Ordering in with Lugmety: Jeddah's Ahel Awal & Ms Moh Bakery

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Ahel Awal offers up a variety of Middle Eastern fare. (Supplied)
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Ms Moh Bakery offers up a variety of sweet treats. (Supplied)
Updated 02 June 2019
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Ordering in with Lugmety: Jeddah's Ahel Awal & Ms Moh Bakery

  • Ahel Awal is a fairly new restaurant in Jeddah
  • The dessert was from Ms. Moh Bakery

JEDDAH: Ramadan is a month of reflection and giving, a month where families gather and reconnect over a table full of wonderful traditional dishes. Families gather regularly and since it’s customary to bring a dish to the household you’re visiting, food delivery apps often save the day.

For my weekly family gathering, I scrolled through food delivery app Lugmety, which operates in Jeddah and Riyadh.

My cousins were craving samboosak, a staple on every Hijazi table.  My grandmother’s pastries were like no other, but it’s time for us young ones to make up for all the years that she hid a big batch of samboosak away from our parents.

I ordered from Ahel Awal, a restaurant that is quite new to the restaurant scene in Jeddah.  It serves dishes often found on tables in the Hijazi region, such as fuul, okra stew and mulukhiya stew, but I needed my pastry fix.

I chose the madini puff and the samboosa sajair, but unfortunately the other options were not available at the time, which was rather disappointing.

Nevertheless, the order arrived piping hot just a few minutes before iftar and had the perfect crunch we were all craving. The fluffy samboosaks, complete with crumbly pastry, were stuffed with just the right amount of tender, well-seasoned meat and served with various chutneys, including a sweet and tangy tamarind sauce.

On to dessert and I broke Ramadan dessert protocol by ordering a banoffee pie from Ms. Moh Bakery.

Although the café does offer a wide of sweets — including Arabic desserts with a twist, cakes, pies, puddings and trifles — the banoffee pie called my name.

It was fantastic, with just the right amount of fluffy cream over a light biscuit crust and perfectly aligned fresh bananas drizzled in a thick caramel sauce.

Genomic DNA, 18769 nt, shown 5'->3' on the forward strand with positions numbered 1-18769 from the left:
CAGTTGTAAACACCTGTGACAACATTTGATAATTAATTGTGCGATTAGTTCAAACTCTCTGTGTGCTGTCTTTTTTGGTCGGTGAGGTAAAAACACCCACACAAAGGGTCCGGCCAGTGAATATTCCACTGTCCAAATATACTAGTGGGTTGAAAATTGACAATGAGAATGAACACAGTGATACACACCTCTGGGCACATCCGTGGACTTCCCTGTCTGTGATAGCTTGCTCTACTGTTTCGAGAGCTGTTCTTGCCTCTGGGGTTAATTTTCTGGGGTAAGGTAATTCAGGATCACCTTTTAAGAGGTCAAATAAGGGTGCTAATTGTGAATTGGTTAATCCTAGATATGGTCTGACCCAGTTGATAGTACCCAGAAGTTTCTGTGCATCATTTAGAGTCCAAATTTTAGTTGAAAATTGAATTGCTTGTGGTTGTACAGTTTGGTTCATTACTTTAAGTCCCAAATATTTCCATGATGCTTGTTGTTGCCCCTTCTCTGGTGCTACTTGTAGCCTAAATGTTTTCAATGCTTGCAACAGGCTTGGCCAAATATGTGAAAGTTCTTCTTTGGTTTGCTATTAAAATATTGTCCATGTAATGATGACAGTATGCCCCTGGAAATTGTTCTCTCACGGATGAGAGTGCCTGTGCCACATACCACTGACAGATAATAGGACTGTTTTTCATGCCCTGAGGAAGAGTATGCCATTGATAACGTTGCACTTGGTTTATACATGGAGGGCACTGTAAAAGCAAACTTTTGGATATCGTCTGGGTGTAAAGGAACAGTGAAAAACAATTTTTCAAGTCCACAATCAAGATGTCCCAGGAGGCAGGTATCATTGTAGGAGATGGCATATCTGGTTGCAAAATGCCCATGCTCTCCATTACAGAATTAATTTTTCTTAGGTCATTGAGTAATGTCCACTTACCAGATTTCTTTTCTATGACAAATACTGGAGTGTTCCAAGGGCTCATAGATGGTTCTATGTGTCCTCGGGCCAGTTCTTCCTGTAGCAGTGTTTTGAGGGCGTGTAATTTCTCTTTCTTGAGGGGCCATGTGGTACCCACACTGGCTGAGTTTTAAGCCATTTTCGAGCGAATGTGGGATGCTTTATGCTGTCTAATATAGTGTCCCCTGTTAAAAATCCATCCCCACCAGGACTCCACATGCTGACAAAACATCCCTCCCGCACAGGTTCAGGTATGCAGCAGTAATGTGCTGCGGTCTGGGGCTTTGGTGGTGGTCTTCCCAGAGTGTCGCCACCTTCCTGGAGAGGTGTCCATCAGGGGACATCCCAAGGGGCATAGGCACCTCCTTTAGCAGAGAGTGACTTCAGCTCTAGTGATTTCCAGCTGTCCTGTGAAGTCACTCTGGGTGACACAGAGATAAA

It’s been a while since I’ve tasted a great banoffee pie and this one topped the charts and even scored fans in my traditional Arabic dessert-loving family. 


What happened to the Apollo goodwill moon rocks?

Updated 16 June 2019
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What happened to the Apollo goodwill moon rocks?

  • Some of the gifts have either gone missing, were stolen or destroyed over the decades

HOUSTON, Texas: US President Richard Nixon gave moon rocks collected by Apollo 11 and Apollo 17 astronauts to 135 countries around the world and the 50 US states as a token of American goodwill.
While some hold pride of place in museums and scientific institutions, many others are unaccounted for — they have either gone missing, were stolen or even destroyed over the decades.
The list below recounts the stories of some of the missing moon rocks and others that were lost and later found.
It is compiled from research done by Joseph Gutheinz Jr, a retired NASA special agent known as the “Moon Rock Hunter,” his students, and collectSPACE, a website which specializes in space history.

• Both the Apollo 11 and Apollo 17 moon rocks presented to perpetually war-wracked Afghanistan have vanished.

• One of the moon rocks destined for Cyprus was never delivered due to the July 1974 Turkish invasion of the island and the assassination of the US ambassador the following month.
It was given to NASA years later by the son of a US diplomat but has not been handed over to Cyprus.

Joseph Gutheinz, an attorney known as the "Moon Rock Hunter," displays meteorite fragments in his office on May 22, 2019 in Friendswood, Texas. (AFP / Loren Elliot)



• Honduras’s Apollo 17 moon rock was recovered by Gutheinz and Bob Cregger, a US Postal Service agent, in a 1998 undercover sting operation baptized “Operation Lunar Eclipse.”
It had been sold to a Florida businessman, Alan Rosen, for $50,000 by a Honduran army colonel. Rosen tried to sell the rock to Gutheinz for $5 million. It was seized and eventually returned to Honduras.

• Ireland’s Apollo 11 moon rock was on display in Dublin’s Dunsink Observatory, which was destroyed in a 1977 fire. Debris from the observatory — including the moon rock — ended up in the Finglas landfill.

• The Apollo 11 and Apollo 17 moon rocks given to then Libyan leader Col. Muammar Qaddafi have vanished.

• Malta’s Apollo 17 moon rock was stolen from a museum in May 2004. It has not been found.

• Nicaragua’s Apollo 17 moon rock was allegedly sold to someone in the Middle East for $5-10 million. Its Apollo 11 moon rock ended up with a Las Vegas casino owner, who displayed it for a time in his Moon Rock Cafe. Bob Stupak’s estate turned it over to NASA when he died. It has since been returned to Nicaragua.

• Romania’s Apollo 11 moon rock is on display in a museum in Bucharest. Romania’s Apollo 17 moon rock is believed to have been sold by the estate of former dictator Nicolae Ceausescu, who was executed along with his wife, Elena, on Christmas Day 1989.


Spain’s Apollo 17 moon rock is on display in Madrid’s Naval Museum after being donated by the family of Admiral Luis Carrero Blanco, who was assassinated by the Basque separatist group ETA in 1973.
Spain’s Apollo 11 moon rock is missing and is believed to be in the hands of the family of former dictator Francisco Franco.
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